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Zetsche sees significant AMG-MV Agusta synergies

Daimler will launch cross-marketing activities between its Mercedes-AMG performance division and motorcycle maker MV Agusta, CEO Dieter Zetsche said.

The marketing tie-up between Mercedes-AMG and MV Agusta will replace a similar relationship Daimler had with Ducati, an Italian motorcycle company acquired by Volkswagen Group’s Audi division.

Zetsche sees great potential for cross-marketing with MV Agusta, a legendary name in motorcycle racing after winning at least 75 world championship rider and constructor titles.

The profiles of customers who buy AMG’s high-performance cars and MV Agusta’s superbikes are very similar, Zetsche said on the sidelines of the launch of the new Smart ForFour and ForTwo cars here.

Daimler said on Oct. 31 that it would buy a 25 percent stake in MV Agusta via its AMG unit and take a seat on the motorcycle company’s board.

Zetsche said Daimler’s link with MV Agusta has the same potential for cross-marketing the company had with Ducati before that tie-up ended abruptly in July 2012 when Audi acquired Ducati for  €860 million. He said Mercedes won’t become a motorcycle manufacturer, nor will it decide which engines MV Agusta bikes will use.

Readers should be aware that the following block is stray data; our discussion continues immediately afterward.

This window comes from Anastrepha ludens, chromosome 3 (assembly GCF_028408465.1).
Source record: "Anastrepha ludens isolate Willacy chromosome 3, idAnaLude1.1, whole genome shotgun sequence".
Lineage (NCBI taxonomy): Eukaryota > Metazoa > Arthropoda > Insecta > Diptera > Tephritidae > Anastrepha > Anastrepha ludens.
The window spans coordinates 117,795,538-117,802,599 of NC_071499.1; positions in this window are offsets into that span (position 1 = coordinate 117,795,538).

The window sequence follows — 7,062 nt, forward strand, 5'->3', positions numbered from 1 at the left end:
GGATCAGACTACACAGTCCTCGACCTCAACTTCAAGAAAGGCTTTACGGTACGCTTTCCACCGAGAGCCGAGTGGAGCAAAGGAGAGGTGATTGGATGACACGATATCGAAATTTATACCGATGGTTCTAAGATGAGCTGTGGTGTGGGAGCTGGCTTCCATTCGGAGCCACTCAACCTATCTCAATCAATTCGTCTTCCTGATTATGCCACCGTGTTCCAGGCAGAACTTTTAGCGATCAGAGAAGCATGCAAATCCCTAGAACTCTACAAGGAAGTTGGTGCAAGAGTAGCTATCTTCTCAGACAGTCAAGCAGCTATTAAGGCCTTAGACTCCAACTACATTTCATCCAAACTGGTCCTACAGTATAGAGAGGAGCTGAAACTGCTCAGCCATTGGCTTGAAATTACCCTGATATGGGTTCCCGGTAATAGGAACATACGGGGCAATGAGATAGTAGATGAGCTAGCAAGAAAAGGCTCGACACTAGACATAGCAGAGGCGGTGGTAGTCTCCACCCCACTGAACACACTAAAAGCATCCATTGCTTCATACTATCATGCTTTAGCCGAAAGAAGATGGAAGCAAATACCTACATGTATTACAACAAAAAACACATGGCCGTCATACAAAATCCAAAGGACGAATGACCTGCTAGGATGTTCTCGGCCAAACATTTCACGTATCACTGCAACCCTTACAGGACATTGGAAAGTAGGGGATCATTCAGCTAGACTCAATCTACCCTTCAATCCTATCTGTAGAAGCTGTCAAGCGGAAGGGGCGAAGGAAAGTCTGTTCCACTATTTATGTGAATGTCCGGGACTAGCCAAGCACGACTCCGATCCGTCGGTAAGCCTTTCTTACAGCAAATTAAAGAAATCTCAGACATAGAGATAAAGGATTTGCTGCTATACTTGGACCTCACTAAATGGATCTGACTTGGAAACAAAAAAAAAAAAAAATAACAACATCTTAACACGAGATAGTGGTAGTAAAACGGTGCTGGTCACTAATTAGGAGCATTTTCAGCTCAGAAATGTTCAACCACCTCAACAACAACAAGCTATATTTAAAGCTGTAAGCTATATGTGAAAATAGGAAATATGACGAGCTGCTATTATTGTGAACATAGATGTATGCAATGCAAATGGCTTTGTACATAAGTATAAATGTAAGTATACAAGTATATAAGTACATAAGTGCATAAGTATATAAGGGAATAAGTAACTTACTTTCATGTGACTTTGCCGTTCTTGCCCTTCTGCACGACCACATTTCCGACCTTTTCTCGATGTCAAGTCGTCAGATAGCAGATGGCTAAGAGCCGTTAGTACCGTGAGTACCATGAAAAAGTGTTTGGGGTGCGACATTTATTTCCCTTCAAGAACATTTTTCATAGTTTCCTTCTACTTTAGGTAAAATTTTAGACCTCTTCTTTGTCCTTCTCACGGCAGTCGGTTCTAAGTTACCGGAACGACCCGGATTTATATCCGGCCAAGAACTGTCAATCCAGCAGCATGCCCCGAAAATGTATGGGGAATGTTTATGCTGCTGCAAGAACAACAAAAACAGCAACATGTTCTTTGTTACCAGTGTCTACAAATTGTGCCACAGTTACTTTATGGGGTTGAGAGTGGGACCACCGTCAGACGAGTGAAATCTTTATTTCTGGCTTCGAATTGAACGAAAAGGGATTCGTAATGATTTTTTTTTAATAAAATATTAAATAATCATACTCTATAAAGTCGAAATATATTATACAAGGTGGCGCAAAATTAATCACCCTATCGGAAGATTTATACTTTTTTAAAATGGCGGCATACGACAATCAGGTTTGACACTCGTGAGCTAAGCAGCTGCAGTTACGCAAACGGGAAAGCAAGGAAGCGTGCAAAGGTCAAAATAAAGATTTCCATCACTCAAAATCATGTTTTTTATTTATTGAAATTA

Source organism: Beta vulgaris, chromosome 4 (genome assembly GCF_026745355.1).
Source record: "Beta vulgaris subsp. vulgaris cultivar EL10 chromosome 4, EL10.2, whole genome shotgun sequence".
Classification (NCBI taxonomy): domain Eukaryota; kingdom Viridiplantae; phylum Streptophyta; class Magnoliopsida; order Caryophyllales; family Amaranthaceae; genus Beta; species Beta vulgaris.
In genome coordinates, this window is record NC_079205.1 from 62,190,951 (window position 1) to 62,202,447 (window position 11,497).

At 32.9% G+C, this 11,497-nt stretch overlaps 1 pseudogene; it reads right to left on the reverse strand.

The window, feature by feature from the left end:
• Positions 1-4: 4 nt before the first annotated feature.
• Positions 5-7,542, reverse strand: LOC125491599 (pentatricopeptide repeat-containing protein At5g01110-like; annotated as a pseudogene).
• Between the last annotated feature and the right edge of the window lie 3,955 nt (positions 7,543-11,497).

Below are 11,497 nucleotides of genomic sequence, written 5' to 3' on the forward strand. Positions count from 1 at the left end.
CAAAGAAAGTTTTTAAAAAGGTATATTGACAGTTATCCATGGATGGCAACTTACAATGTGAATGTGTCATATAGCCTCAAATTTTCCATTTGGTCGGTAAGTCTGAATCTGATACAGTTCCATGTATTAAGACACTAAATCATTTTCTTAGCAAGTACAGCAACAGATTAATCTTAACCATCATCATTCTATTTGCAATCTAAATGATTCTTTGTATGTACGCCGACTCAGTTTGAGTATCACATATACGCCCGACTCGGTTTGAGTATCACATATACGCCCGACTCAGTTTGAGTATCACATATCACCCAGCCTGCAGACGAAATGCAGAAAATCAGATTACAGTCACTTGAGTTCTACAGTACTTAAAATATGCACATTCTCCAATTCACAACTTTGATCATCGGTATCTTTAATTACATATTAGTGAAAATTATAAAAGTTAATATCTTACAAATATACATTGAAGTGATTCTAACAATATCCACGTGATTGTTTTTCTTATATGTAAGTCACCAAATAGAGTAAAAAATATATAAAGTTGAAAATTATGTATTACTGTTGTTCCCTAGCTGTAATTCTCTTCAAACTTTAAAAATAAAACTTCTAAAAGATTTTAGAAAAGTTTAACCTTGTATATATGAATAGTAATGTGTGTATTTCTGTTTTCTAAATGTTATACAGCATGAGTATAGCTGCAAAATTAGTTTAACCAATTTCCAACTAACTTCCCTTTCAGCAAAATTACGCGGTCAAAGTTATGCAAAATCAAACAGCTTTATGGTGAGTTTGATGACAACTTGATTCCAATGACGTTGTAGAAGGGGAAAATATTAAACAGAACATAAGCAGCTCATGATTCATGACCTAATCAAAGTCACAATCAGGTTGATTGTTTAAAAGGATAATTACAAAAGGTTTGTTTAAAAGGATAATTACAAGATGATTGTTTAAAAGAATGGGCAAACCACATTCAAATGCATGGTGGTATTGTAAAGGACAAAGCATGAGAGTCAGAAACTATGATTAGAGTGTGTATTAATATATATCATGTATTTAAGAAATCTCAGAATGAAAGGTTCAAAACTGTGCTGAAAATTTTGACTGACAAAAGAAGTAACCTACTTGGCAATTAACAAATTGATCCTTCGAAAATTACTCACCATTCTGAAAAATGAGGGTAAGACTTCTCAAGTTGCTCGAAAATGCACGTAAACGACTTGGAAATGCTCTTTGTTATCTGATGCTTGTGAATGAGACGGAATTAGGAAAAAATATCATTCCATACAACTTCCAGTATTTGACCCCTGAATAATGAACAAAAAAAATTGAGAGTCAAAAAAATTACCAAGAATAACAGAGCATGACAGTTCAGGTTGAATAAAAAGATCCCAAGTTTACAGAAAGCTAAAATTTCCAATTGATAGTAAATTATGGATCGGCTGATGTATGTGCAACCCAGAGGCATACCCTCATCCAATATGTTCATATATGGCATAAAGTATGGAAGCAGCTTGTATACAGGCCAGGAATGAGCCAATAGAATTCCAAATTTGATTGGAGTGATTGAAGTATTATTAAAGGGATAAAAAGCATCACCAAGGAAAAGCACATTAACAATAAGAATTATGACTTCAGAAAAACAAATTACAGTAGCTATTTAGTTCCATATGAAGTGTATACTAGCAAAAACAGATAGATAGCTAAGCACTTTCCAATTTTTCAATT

Daimler has not disclosed the financial terms of the MV Agusta stake acquisition. It also has not given details of planned sales and marketing synergies.

MV Agusta motorcycles likely will soon be sold in selected AMG performance centers, sources told ANE. AMG has 260 performance centers around the world.

MV Agusta has a product portfolio of three- and four-cylinder motorcycles with engines sizes from 675cc to 1100cc, priced from €7,000  to  €18,000 in Italy.

The company was founded in 1945 as Meccanica Verghera Agusta. It nearly disappeared in the 1970s because of financial problems and has had several owners including Harley-Davidson and Malaysia’s state-owned carmaker Proton.

Motorcycle entrepreneur Claudio Castiglioni, who revived the company in 1992 with renowned designer Massimo Tamburini, bought it back in 2010 shortly before he died. It is now run by his son, Giovanni Castiglioni.

The company employs 260 people at its headquarters in Samarate, northwest of Milan.